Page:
Once upon a time, there were two footballers, writes David Agnew, one called Lasse and one called Hakeeb.
They were signed by a chap called Michael. They were given some time but somehow never managed to find a place in the team. Michael left, went to the Tangerines and we found ourselves with a chap called Mark. Owing to injuries, Lasse was repurposed as a right back. He started to improve and suddenly, suddenly began to become a revelation. He scored a goal from his own half, he slowly started to become one of our best players. Meanwhile, young Hakeeb was out in the wilderness. He was sent to Gillingham and did not feature. He was out in the cold. This saddened me; it really did. There was something about young Haks that excited me. He had a great touch; he had good vision, but no one seemed to know what to do with him. He was, essentially, cast out into the wilderness.
Mark Kennedy made it quite clear that Hakeeb had no future within City. He was not given a squad number and did not feature in pre-season. How much more can you be told that you are not wanted? Well, short of your stuff being dumped in the middle of the A15, then I am certain that point was clear.
Yet despite all that, Hakeeb continued to train well. He held his head up high and behaved like a committed professional. Hakeeb had known past success. At Scunthorpe and Bristol he did his job, but at Lincoln, well he was a disaster, yes? Well, no. I always thought he was not given a proper chance. How many great footballers have we had, that didn’t get enough of a chance and then when we let them go, they became the true stars we knew they were. Our Haks was in danger of becoming one of them too. Then, something miraculous happened. Our strike force became injured, not just for the short term, but for a lengthy period. Panicked, Kennedy looked around to see whom he had to play. Up stepped our Haks and filled the void. A great goal against Portsmouth. The unveiling of the long throw rocket, that he had never before deployed in a professional game, that was unleashed against West Ham and has now become a welcome nod to the John Beck era. The running and the distribution. The pressing and the finisher we have been really missing for a while. The corners that are now becoming difficult to defend. This is my man, the man I knew was there when he was signed.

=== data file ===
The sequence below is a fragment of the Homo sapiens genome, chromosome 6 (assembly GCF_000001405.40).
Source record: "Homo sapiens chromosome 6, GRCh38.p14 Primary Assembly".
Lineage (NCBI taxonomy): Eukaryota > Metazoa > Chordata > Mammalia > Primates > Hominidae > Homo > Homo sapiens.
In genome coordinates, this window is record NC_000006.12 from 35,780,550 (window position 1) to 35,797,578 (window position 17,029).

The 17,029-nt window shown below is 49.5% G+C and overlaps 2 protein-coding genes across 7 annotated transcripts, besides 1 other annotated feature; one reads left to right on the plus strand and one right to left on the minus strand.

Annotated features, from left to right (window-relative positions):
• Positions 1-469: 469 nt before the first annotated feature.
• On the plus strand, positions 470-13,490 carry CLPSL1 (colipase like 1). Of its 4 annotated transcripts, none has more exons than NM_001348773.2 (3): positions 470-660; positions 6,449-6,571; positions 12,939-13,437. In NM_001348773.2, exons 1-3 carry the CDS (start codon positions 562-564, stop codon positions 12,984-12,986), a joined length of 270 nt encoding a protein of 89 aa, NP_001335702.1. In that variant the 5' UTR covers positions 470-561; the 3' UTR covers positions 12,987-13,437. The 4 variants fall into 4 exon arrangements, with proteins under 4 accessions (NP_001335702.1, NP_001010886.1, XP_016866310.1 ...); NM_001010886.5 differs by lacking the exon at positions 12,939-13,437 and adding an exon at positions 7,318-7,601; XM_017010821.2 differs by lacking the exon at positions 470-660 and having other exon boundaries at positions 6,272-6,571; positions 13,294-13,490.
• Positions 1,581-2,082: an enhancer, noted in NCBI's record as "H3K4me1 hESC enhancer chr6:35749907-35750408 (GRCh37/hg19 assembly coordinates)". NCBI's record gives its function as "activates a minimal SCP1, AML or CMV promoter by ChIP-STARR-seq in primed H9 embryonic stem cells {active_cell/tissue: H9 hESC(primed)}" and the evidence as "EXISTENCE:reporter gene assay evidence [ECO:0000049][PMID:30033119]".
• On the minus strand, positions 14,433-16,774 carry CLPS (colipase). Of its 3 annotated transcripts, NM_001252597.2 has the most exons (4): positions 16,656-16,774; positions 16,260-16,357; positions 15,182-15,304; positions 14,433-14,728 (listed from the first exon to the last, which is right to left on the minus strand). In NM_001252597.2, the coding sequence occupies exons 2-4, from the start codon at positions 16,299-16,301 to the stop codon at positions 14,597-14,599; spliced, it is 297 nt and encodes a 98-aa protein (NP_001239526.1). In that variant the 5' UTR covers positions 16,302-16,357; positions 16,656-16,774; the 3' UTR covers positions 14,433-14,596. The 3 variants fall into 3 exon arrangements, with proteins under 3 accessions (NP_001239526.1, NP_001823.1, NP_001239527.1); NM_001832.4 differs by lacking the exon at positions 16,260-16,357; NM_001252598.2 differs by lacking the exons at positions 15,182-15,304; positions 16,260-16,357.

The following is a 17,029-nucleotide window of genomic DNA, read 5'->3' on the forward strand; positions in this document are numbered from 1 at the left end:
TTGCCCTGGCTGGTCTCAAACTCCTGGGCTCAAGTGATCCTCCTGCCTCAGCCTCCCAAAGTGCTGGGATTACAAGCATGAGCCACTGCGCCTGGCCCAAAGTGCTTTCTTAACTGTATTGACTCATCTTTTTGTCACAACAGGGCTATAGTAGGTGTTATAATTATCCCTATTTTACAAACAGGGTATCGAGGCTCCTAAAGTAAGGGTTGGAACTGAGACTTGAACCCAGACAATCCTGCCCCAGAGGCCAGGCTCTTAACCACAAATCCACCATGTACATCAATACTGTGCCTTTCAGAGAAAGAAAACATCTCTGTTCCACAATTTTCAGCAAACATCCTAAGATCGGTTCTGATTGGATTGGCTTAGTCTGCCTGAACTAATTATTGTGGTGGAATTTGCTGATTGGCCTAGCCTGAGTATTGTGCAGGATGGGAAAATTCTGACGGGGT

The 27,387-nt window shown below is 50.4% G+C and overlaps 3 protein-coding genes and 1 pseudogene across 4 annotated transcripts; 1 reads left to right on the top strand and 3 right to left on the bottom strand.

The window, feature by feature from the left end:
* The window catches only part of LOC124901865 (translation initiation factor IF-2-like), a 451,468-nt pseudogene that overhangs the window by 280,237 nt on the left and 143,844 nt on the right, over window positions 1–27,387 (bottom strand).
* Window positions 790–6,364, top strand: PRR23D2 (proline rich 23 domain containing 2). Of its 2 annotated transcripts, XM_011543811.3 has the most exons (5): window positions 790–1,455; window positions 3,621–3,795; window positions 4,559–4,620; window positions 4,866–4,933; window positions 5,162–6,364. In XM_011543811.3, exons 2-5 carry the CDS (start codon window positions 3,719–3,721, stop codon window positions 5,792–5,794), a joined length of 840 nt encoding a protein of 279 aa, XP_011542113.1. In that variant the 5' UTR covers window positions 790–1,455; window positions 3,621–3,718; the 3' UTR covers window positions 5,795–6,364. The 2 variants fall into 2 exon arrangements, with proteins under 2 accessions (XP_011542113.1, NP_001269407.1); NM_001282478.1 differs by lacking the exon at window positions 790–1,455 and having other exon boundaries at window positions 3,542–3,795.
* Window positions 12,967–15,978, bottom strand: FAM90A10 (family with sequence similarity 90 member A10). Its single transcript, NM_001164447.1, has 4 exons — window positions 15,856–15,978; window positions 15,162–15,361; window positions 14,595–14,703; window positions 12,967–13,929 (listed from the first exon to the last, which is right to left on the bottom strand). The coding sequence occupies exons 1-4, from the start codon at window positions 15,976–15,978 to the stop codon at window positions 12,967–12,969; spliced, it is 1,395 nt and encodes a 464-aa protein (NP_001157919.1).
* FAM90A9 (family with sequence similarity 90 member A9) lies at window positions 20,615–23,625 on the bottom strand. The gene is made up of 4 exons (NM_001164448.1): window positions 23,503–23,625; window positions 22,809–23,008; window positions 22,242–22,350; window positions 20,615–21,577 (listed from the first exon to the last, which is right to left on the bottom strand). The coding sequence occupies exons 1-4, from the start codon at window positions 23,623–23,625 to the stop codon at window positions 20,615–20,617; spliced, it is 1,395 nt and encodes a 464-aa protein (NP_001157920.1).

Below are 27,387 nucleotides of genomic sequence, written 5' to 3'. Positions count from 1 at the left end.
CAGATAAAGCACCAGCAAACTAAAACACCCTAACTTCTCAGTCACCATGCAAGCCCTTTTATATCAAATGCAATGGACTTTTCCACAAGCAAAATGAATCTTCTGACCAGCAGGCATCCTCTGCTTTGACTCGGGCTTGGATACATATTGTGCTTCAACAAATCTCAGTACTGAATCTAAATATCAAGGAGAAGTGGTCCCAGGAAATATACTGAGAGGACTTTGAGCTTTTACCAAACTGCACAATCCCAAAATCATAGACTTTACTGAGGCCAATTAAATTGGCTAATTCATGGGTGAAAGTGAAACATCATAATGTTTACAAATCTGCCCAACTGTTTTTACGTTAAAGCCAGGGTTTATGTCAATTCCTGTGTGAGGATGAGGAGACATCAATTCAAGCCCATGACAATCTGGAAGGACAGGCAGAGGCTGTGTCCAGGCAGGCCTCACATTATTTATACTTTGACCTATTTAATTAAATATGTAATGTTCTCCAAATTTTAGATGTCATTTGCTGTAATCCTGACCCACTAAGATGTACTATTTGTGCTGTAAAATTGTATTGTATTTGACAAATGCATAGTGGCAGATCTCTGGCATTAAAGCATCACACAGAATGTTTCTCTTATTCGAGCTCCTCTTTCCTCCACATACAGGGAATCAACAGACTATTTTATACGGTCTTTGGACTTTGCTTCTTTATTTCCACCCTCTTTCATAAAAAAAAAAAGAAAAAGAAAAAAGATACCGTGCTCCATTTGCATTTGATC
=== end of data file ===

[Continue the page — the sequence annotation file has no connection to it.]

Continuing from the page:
Charlton came, and then it happened! Oh that touch, that sublime touch. It stopped the ball dead, like a bullet train coming to a complete halt. Haks then turned on a six-pence and lashed an unstoppable rocket into the roof of the net. The redemption was clear. A man who not that long ago that was heading towards the football equivalent of the Guillotine, fought back and stuck two fingers up at Madame Defarge. Our Haks made her drop an entire row of stitches. She may well have predicted his end with her knitting, but Haks was determined not to become another victim of the Bastille.
To complete the full redemption, the other survivor of the blood thirsty guillotine was tearing up the pitch in another new position. With the blood thirsty former executioner looking on, somewhat perplexed, Lasse continued to cause severe issues to his former emperor’s new team. Time and time again he breached their defences, creating looks of disbelief to the opposition and their chief executioner. Then came the moment. A wonderful moment. A moment which united everyone in red and white, with an Imp in their hearts. The two men, who had previously been condemned, linked up with such skill and grace and one pardoned man, became two. Haks made his first half effort into a brace.
They continued to battle, took the fight to the now clueless former executioner’s men and rubbed salt into a now gaping wound. Their former tormentor had run out of ideas, just standing there – as he always did, expressionless, motionless and stiff. This was the time for reckoning and what a reckoning it was.
People are a funny breed. Footballers even more so.
No two characters are the same. Yet what we have seen in this tale of two City players would be enough to write a book about. Their journey is not yet complete with us, but because of injuries and suspensions we have surely unearthed two wonderful individuals to make that selection process more difficult. That can only be a wonderful thing when we have this tale to tell. Isn’t it just wonderful to see what a bit of love and support can achieve.
It must be a far, far better tale to tell, than some others.